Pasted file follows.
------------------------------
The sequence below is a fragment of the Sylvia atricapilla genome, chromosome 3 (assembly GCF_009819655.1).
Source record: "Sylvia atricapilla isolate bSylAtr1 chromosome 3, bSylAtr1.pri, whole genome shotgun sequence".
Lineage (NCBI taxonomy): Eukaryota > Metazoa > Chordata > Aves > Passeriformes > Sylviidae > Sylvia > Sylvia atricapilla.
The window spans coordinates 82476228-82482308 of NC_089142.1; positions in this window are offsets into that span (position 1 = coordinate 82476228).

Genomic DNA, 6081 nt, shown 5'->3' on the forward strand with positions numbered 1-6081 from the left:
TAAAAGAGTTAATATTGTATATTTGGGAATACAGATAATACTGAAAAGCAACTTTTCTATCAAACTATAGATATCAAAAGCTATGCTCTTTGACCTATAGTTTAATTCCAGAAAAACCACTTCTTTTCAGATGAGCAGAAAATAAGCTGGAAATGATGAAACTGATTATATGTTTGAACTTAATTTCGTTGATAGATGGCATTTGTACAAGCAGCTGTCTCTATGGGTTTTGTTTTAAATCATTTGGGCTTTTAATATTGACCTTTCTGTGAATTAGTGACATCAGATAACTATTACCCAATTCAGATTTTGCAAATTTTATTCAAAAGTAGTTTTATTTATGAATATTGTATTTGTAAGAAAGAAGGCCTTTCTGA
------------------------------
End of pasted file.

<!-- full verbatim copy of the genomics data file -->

The sequence below is a fragment of the Sylvia atricapilla genome, chromosome 3 (assembly GCF_009819655.1).
Source record: "Sylvia atricapilla isolate bSylAtr1 chromosome 3, bSylAtr1.pri, whole genome shotgun sequence".
Lineage (NCBI taxonomy): Eukaryota > Metazoa > Chordata > Aves > Passeriformes > Sylviidae > Sylvia > Sylvia atricapilla.
The window spans coordinates 82476228-82482308 of NC_089142.1; positions in this window are offsets into that span (position 1 = coordinate 82476228).

Genomic DNA, 6081 nt, shown 5'->3' on the forward strand with positions numbered 1-6081 from the left:
TAAAAGAGTTAATATTGTATATTTGGGAATACAGATAATACTGAAAAGCAACTTTTCTATCAAACTATAGATATCAAAAGCTATGCTCTTTGACCTATAGTTTAATTCCAGAAAAACCACTTCTTTTCAGATGAGCAGAAAATAAGCTGGAAATGATGAAACTGATTATATGTTTGAACTTAATTTCGTTGATAGATGGCATTTGTACAAGCAGCTGTCTCTATGGGTTTTGTTTTAAATCATTTGGGCTTTTAATATTGACCTTTCTGTGAATTAGTGACATCAGATAACTATTACCCAATTCAGATTTTGCAAATTTTATTCAAAAGTAGTTTTATTTATGAATATTGTATTTGTAAGAAAGAAGGCCTTTCTGA